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Pediatricians, parents should watch soil-borne parasite signs

Published on Saturday, May 1, 2021

By: Annie Oeth, aoeth@umc.edu

Children and dirt may seem inseparable in the summer, but soil can harbor parasites that could pose an infection risk to youngsters and adults.

Portrait of Charlotte Hobbs
Hobbs

“There’s a reason your mother always told you to wash your hands after playing outside,” said Dr. Charlotte Hobbs, professor of pediatric infectious diseases at the University of Mississippi Medical Center and author of several studies on soil-transmitted helminths, or parasites, including human hookworms, and Toxocara, a roundworm found in dogs and cats that can cause a host of serious health problems in humans.

Found in the waste of dogs and cats, Toxocara, or roundworms, can wreak havoc on internal organs, including the eyes.

“I remember an older doctor telling me that, years ago, his daughter went blind from playing with a puppy,” Hobbs said. “That’s an extreme case, but it shows what can happen from contact and accidental ingestion of soil that contains excrement from dogs and cats — which can happen with contact and not washing one's hands.”

Going blind after ocular larva migrans, when the parasitic larvae settle in the eyes, is rare, but it's not unheard of, Hobbs said. Researchers have found that rates of Toxocara infection, or toxocariasis, are higher in Mississippi than the national average.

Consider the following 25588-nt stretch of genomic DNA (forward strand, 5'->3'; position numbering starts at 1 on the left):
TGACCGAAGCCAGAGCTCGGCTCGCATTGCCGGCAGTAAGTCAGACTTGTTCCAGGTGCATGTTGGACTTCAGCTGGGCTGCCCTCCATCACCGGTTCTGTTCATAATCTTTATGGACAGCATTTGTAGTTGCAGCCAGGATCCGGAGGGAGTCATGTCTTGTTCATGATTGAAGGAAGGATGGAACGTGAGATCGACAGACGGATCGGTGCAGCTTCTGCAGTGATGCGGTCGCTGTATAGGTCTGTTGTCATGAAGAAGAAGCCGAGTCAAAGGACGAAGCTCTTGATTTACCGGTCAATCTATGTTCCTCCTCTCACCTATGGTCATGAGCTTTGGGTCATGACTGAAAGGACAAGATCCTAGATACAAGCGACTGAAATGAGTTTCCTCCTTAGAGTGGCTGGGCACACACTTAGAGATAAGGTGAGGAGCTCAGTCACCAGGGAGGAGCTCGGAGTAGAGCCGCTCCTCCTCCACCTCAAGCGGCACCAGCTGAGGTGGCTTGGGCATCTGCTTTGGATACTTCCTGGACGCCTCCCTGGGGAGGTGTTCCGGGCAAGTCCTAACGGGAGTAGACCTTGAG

“The biggest reason for this is that, in Mississippi, the weather conditions are perfect for soil-borne parasites to complete their life cycle,” Hobbs said. “The warm, humid summers are perfect for them.

“The soil type is also perfect for human hookworms. They love sandy, loamy soil.”

Studies by medical experts at UMMC, including Hobbs, showed that, in the Mississippi Delta region, children were having fewer infections of soil-transmitted parasites, such as human hookworms, but more infections of Toxocara. Continued surveillance for human hookworm and other soil-transmitted parasites throughout the state, however, is ongoing and will take years to conclude.

Hobbs said  these soil-transmitted helminth infections can be treated with prescription medications.

“Treatment usually includes an antiparasitic medication, sometimes in combination with steroids which reduce inflammation and symptoms depending on the infection type and organs involved,” she said. “Diagnosis is so important since parasitic infections can be easily treated once discovered.

“However, children can get re-infected without source remediation, so treatment should be undertaken with a physician who may need to involve the Department of Health.”